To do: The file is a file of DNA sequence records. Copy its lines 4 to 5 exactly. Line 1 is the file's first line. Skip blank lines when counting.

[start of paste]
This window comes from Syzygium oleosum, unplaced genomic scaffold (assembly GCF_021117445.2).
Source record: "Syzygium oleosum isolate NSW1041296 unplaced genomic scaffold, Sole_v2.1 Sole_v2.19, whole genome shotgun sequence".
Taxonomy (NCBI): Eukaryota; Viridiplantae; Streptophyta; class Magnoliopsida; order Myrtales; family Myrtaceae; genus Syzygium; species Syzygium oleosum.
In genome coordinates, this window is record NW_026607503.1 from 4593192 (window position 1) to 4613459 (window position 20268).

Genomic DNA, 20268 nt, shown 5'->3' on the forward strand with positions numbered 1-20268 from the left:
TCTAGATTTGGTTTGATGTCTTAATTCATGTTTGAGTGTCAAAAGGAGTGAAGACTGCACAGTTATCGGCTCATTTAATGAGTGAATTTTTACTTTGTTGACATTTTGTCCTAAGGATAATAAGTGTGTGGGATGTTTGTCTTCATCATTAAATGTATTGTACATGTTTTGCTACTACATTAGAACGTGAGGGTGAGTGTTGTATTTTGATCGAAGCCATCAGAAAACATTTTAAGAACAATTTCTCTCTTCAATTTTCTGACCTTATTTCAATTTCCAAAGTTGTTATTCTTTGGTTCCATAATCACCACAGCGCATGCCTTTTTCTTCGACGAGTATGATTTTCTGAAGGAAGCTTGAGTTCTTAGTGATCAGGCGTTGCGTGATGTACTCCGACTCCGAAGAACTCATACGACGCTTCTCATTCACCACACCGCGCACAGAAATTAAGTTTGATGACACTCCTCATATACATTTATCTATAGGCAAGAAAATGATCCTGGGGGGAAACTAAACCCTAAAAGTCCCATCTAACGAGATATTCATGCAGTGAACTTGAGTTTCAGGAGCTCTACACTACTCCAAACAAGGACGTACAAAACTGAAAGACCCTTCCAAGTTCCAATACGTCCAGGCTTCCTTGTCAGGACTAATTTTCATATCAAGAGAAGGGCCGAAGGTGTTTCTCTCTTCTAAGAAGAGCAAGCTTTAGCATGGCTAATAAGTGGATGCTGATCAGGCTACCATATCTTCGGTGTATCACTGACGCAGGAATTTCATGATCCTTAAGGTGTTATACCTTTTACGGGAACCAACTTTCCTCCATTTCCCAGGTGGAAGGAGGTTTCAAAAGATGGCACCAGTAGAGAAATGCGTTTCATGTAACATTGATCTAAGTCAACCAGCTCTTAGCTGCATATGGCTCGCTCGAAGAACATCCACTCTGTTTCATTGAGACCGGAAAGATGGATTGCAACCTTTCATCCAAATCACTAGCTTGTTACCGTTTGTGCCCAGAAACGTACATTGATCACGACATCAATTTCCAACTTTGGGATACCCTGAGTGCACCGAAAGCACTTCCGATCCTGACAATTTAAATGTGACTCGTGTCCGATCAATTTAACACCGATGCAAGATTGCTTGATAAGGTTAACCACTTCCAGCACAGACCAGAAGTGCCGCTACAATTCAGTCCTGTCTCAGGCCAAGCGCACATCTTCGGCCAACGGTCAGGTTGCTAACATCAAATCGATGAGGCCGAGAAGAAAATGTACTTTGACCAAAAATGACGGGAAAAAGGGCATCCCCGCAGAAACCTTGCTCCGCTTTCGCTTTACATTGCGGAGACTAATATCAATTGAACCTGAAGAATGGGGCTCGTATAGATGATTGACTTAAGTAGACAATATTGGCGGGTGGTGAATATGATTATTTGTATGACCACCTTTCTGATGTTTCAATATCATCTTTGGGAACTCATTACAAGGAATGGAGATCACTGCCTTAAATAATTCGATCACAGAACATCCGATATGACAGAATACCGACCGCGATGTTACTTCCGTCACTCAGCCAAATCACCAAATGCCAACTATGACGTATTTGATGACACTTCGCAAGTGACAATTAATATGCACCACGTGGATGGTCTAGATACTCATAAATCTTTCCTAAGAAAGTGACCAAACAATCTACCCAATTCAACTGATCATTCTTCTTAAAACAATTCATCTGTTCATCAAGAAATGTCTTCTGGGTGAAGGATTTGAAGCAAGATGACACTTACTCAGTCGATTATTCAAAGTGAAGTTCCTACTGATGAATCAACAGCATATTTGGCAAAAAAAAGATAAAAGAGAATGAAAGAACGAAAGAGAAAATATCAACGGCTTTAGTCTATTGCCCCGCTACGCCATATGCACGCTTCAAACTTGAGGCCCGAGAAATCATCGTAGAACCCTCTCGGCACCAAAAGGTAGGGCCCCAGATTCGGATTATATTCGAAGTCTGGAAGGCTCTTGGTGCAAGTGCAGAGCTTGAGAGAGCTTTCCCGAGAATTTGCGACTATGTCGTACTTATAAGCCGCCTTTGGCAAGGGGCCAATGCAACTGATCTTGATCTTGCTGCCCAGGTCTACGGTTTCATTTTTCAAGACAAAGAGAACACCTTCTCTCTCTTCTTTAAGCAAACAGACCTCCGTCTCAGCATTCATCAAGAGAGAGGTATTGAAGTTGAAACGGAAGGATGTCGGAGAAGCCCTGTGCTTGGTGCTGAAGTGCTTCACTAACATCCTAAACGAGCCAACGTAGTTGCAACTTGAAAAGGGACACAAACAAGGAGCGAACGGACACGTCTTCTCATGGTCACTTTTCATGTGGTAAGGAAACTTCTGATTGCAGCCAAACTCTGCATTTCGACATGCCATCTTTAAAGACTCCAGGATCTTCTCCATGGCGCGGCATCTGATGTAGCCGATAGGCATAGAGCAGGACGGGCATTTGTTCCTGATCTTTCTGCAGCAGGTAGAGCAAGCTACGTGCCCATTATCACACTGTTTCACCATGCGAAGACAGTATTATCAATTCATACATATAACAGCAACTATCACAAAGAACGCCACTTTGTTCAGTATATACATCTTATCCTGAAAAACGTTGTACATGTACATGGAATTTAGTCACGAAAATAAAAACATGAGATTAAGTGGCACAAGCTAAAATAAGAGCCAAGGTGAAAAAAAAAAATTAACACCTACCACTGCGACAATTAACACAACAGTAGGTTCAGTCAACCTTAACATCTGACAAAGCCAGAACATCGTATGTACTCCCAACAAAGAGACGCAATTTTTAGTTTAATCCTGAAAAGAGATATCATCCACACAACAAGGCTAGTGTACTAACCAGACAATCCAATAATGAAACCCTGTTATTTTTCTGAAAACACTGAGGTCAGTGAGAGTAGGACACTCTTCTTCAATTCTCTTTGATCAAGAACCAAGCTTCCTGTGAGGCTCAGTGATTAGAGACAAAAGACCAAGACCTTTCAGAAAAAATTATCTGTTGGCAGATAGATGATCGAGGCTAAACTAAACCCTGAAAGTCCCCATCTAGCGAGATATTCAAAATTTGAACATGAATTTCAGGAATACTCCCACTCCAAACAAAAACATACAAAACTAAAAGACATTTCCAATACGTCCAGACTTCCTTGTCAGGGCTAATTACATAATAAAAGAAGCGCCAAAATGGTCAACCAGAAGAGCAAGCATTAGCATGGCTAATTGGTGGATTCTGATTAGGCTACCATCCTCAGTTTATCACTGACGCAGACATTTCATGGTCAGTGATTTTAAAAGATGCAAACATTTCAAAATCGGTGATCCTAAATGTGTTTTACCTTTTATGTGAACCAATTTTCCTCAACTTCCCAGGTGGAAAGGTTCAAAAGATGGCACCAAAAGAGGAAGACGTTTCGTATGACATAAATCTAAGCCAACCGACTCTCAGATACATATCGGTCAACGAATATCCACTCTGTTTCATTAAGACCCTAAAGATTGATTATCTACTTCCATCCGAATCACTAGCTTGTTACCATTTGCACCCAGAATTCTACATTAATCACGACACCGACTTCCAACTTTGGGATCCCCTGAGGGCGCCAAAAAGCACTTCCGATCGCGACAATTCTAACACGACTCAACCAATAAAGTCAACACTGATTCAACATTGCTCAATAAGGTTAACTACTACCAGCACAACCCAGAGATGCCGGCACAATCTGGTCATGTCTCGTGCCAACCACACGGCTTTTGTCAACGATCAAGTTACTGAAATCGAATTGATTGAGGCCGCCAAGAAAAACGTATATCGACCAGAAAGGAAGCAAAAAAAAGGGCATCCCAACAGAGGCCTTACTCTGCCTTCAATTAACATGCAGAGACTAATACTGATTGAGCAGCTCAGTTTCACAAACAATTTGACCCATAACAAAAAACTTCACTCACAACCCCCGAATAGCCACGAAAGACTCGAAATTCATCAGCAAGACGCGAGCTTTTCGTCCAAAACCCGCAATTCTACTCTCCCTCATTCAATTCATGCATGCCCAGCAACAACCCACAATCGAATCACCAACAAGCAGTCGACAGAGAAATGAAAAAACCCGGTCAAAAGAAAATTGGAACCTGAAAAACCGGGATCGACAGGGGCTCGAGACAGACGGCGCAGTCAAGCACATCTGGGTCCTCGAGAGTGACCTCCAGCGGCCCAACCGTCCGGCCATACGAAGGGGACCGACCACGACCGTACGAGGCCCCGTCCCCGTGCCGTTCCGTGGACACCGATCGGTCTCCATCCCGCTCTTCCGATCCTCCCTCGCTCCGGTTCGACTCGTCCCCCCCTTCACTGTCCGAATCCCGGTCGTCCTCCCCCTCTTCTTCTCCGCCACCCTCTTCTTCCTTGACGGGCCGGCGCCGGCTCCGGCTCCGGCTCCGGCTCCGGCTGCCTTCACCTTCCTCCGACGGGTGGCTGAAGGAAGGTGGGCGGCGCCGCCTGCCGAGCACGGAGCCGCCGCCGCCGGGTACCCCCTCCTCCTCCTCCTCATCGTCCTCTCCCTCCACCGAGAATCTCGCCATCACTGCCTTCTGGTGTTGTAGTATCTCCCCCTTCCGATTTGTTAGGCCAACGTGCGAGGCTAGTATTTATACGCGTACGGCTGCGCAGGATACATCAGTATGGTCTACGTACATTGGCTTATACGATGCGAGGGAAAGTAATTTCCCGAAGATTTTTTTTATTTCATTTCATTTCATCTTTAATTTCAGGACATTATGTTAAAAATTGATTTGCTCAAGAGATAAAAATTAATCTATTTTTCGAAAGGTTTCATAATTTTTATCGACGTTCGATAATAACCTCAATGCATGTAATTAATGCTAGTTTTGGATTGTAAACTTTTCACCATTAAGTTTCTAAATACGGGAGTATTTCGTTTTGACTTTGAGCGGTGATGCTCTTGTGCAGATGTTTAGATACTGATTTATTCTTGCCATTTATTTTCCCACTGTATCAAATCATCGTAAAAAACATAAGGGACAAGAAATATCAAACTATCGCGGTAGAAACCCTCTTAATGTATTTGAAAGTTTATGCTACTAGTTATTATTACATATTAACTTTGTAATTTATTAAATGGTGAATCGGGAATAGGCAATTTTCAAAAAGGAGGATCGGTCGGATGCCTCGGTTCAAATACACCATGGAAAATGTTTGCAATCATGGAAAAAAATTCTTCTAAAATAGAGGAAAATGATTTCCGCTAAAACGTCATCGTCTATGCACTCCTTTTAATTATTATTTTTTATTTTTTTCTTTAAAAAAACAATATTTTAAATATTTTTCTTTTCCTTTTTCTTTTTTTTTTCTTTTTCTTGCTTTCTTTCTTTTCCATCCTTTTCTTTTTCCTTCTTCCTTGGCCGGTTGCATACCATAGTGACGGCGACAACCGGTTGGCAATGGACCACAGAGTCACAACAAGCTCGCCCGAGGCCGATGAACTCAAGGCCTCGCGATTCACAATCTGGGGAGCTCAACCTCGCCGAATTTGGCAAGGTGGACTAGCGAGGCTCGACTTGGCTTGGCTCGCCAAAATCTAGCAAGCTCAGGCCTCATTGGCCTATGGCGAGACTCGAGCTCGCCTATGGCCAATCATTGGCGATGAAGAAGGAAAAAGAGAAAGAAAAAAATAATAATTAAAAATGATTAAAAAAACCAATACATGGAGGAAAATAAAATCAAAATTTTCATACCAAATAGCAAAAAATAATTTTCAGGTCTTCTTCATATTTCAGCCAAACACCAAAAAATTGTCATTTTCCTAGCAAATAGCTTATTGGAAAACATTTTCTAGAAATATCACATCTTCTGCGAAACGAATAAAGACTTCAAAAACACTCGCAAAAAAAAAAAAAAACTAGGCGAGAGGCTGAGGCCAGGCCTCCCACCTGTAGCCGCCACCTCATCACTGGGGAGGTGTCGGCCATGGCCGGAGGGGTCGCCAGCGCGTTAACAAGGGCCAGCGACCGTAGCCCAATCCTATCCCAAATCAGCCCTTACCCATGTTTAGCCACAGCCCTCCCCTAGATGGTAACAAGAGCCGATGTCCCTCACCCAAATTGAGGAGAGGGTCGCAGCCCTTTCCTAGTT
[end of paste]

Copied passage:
In genome coordinates, this window is record NW_026607503.1 from 4593192 (window position 1) to 4613459 (window position 20268).

Genomic DNA, 20268 nt, shown 5'->3' on the forward strand with positions numbered 1-20268 from the left: